type: PersistedAliasMapper
tableName: 'tx_simplenews_domain_model_news'
routeFieldName: 'slug'

Excerpt from a site configuration yaml file

The source code for the extension can be found in our GitHub repository.

The Route Enhancer defines the possibilities for one plugin, and one aspect defines one GET parameter (e.g. the “news”), and transforms this into a speaking path segment.

With this technique, TYPO3 knows where to look up the information when building a URL, and where to resolve it when finding out if the page was cached already.

So—those were some serious insights, and luckily TYPO3 does most of the magic for us!

It is worth looking at all plugins (all extensions in typo3conf/ext/) and verifying that they actually have plugins like list and detail marked as “cacheable,” so they benefit from TYPO3’s caching mechanism for page variants.

Excluding GET Parameters from Page Variants

But wait: People get a lot of “page not found”—errors because they somehow clicked on a link from Facebook or a newsletter, where some campaign IDs or fbclid GET parameters are added. How would TYPO3 know the right cHash for that? These links weren’t generated by TYPO3! And it shouldn’t matter if a campaign ID was added; the content is still the same.

This is the moment where most people turn off the global “pageNotFoundOnCHashError” flag, resulting in not fetching information from the cache anymore. Because they need a simple fix so that it “just works”. But looking further, there is a solution for this as well!

All cHash Options in One Place

TYPO3 has some global options to completely ignore GET parameters for caching purposes and cHash calculations.

In your LocalConfiguration.php file or via the Settings module in the TYPO3 Backend, you can find a lot of options within $TYPO3_CONF_VARS[FE][cacheHash].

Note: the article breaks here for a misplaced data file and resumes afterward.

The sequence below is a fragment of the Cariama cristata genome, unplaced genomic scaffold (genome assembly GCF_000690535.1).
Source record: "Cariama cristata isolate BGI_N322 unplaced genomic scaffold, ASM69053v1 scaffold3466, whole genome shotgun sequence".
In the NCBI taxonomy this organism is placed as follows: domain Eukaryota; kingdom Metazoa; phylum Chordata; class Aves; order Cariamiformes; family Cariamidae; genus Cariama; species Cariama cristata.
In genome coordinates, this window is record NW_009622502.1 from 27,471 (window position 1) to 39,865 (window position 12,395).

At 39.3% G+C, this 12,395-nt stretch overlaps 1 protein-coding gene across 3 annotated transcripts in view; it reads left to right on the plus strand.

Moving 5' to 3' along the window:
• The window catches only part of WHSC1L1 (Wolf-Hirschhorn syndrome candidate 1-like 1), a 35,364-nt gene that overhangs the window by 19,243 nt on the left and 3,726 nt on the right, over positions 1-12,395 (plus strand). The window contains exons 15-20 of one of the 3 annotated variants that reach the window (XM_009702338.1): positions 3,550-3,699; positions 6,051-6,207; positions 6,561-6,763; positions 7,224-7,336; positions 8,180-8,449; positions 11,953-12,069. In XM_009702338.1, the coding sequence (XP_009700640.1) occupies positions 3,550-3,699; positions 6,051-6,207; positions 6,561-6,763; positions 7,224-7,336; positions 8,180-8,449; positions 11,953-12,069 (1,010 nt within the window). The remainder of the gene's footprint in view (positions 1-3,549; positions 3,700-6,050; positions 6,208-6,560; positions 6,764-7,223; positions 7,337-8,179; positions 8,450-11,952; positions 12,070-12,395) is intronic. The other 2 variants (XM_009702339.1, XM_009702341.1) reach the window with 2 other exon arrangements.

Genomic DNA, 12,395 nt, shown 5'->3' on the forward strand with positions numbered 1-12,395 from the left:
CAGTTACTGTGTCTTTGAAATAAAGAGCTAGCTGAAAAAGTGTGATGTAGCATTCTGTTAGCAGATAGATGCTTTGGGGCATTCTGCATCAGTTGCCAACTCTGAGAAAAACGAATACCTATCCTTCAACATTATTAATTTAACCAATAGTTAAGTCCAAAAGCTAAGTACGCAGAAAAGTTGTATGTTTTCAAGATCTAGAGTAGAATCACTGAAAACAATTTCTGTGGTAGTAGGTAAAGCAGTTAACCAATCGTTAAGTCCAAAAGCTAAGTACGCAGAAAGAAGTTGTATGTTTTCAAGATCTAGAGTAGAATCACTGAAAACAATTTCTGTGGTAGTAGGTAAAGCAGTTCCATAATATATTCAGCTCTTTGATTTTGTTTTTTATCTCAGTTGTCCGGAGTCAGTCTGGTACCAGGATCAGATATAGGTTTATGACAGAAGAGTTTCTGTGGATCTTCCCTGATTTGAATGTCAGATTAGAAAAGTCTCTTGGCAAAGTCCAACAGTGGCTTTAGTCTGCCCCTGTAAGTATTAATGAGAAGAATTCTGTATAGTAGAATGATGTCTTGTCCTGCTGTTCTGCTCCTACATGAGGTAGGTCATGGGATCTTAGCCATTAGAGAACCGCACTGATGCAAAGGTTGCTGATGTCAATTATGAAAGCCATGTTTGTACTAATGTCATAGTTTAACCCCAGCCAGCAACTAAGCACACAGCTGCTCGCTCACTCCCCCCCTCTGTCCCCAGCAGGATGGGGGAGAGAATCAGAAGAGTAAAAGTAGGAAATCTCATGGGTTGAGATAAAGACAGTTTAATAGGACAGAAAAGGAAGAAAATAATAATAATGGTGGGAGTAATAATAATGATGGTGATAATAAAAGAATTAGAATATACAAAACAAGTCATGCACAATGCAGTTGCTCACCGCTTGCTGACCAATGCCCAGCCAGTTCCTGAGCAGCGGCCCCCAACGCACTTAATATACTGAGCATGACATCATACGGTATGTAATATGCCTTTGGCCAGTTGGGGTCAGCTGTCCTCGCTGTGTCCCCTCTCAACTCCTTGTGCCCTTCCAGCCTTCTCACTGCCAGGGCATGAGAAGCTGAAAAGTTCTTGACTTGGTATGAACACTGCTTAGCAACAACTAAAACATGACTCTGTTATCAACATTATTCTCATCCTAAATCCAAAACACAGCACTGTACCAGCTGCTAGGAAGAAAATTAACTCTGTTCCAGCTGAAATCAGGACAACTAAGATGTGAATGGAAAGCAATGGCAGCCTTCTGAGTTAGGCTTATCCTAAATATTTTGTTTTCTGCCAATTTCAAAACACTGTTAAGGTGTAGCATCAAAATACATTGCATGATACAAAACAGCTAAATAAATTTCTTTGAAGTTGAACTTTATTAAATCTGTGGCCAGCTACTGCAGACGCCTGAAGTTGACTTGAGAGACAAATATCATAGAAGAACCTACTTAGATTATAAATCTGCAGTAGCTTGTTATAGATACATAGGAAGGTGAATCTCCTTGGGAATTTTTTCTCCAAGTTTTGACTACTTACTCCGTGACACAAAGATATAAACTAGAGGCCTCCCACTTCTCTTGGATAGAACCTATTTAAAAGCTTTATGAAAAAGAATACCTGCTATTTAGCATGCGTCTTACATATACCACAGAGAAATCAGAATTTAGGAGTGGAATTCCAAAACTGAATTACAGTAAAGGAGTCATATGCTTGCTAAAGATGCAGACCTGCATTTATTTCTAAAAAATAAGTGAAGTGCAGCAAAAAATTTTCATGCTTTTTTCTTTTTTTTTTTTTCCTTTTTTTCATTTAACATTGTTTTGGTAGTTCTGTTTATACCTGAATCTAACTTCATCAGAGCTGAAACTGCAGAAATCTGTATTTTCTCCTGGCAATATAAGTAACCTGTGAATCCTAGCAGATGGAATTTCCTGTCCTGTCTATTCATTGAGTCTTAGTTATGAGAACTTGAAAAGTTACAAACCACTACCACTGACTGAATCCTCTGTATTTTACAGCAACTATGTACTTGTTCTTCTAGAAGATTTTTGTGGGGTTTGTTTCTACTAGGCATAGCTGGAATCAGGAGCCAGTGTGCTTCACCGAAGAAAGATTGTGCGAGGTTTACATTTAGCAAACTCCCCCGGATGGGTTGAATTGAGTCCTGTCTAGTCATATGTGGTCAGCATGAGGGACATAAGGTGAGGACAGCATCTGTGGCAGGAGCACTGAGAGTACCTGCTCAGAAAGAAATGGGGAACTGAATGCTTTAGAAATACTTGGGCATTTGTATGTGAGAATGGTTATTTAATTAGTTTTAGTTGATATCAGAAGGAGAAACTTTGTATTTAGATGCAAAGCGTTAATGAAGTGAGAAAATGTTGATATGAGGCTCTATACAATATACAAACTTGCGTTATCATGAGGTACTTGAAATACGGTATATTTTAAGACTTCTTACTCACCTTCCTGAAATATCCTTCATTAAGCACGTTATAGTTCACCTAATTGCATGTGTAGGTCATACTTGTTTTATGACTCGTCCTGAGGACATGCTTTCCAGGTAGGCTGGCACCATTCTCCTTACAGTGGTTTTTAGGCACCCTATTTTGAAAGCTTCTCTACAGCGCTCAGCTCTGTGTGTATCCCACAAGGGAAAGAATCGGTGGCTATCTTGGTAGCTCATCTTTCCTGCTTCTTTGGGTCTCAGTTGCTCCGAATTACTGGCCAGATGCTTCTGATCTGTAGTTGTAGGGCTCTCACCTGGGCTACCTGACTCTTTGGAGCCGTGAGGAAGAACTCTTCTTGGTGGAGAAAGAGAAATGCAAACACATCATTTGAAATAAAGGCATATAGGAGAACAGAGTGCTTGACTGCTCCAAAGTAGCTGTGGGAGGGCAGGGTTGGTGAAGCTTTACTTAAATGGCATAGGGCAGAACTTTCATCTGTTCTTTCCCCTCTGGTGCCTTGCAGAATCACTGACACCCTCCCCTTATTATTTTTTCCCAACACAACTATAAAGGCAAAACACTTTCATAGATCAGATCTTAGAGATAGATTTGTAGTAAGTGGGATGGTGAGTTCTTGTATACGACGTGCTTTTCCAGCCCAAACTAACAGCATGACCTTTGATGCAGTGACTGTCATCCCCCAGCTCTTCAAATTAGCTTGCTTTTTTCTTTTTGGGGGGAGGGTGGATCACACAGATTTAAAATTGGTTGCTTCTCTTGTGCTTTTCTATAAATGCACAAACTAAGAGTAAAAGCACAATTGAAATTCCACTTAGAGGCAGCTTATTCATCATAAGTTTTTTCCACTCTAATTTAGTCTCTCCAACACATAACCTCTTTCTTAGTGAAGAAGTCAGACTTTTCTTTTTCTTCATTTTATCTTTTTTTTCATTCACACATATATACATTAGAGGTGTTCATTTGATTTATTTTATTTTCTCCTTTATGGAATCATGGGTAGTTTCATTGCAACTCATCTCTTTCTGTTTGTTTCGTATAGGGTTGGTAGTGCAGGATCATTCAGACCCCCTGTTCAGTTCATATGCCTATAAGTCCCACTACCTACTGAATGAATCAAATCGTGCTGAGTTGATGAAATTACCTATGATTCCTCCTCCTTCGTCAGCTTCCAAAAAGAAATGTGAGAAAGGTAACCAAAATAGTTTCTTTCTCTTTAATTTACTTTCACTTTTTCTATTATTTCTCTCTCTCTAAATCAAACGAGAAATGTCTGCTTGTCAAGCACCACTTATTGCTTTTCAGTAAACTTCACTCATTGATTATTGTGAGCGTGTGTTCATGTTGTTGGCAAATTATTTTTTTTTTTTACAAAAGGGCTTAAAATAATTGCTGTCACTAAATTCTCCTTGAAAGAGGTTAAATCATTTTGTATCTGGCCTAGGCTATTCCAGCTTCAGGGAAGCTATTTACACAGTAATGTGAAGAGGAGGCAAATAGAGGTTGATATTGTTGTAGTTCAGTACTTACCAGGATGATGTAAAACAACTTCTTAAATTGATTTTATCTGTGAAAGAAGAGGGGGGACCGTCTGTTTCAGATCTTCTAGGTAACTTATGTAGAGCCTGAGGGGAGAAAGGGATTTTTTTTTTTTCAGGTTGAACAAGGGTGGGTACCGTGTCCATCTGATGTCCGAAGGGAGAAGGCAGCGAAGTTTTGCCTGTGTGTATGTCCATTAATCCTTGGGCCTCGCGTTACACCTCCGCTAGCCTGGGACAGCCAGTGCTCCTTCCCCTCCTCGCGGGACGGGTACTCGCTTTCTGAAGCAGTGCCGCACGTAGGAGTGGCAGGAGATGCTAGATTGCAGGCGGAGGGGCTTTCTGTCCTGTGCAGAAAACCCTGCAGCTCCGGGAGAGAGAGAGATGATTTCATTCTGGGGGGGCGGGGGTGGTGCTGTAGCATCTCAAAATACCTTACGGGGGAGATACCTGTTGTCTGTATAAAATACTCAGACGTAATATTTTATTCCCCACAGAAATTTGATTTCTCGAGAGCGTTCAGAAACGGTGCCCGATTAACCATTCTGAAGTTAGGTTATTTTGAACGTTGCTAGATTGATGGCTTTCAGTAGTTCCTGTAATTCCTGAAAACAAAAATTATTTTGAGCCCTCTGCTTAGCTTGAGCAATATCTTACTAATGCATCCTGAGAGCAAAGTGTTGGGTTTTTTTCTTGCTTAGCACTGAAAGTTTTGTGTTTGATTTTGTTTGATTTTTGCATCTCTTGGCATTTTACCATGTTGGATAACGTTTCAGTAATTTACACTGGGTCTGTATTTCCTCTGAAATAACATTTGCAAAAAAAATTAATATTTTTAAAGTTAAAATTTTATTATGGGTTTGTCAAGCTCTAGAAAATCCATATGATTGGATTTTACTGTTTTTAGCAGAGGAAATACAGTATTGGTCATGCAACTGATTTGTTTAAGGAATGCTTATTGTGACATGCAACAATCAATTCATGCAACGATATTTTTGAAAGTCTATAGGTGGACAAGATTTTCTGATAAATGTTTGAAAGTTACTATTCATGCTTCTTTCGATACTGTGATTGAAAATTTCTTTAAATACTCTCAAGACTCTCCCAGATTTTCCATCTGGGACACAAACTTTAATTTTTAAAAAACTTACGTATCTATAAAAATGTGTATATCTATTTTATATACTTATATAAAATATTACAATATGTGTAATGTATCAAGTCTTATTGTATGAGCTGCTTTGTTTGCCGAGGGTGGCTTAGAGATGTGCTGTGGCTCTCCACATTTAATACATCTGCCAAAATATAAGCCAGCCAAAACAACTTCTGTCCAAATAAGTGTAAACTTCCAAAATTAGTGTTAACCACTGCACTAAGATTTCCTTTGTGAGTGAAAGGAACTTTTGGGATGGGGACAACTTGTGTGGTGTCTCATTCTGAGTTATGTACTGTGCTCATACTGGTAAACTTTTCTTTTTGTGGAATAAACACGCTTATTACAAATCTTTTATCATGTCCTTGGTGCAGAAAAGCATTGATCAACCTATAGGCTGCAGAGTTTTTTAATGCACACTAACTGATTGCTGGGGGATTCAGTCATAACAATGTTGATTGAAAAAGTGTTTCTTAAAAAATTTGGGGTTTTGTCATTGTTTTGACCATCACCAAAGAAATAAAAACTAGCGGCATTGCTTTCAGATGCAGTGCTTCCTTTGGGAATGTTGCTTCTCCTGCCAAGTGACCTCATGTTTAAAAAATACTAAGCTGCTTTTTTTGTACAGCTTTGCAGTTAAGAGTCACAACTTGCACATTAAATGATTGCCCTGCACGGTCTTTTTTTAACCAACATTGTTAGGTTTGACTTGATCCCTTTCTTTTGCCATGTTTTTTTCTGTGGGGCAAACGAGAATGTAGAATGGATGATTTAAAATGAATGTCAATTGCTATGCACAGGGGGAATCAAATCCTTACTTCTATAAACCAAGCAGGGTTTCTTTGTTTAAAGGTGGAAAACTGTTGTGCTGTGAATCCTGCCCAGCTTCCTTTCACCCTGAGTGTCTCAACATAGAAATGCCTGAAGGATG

Let’s look at all system-wide options related to cHash calculation and validation which are available:



$TYPO3_CONF_VARS[FE][cacheHash][cachedParametersWhiteList] (array)

Having this option set automatically uses only a given set of parameters for the cHash calculation. This is especially useful if your website is very specific and clear in terms of plugins, so cHash calculation and generation can become very simple and effective.


Set parameters that actually require a cHash to be present at all. If no cHash is given but one of the parameters is set, then TYPO3 triggers the configured cHash error behaviour directly.


The most typical option to be adjusted. Where TYPO3 has common “campaign” GET parameters like “utm_source”, or “gclid”, “pk_campaign” already pre-configured.
Set any GET parameter that does not affect the output of the page here.


Imagine if you have URLs that have a ‘&ftu=’ parameter. Configure Parameters that are only relevant for the cHash if there's an associated value available. Set excludeAllEmptyParameters to true to skip all empty parameters.

$TYPO3_CONF_VARS[FE][cacheHash][excludeAllEmptyParameters] (boolean)

If you deal with additional GET parameters that aren’t used but sometimes set like ‘&ftu=’ having no property, these can be excluded as they have no meaning in the regular website flow—all parameters which are relevant for cHash are only considered if they are non-empty.


Enabled by default: When cHash calculation fails on a request, the request is treated as if the page was not found. If turned off, pages with an invalid hash will have page caching disabled; turning this off is highly discouraged.

Be sure to look up the other settings if they apply to your configuration, where you can set fine-grained exclusions and requirements for calculating the cHash parameter.

And while you’re at it: Make sure to turn the “disableNoCacheParameter” option on so you know you will be saving resources!


A lot of things are going on under the hood of TYPO3 frontend to make the best out of caching. Our main goal is: Delivering fast websites with TYPO3—even if they have complex plugins on their pages. The cHash argument is a good thing for caching variants of the same page of your TYPO3 site, and you don’t have to be afraid of it once you’ve enabled Site Handling in TYPO3 v9.

Now that you know how to effectively cache page variants with cHash, we can’t wait to show you how to continue making your pages and all their variants lightning fast. If you want us to look at a specific scenario of your TYPO3 project, you can hire us to help you get the most out of your TYPO3 installation!

Read more about uncacheable blocks, “no_cache”-parameters and optimizing TYPO3’s caches in Part 1.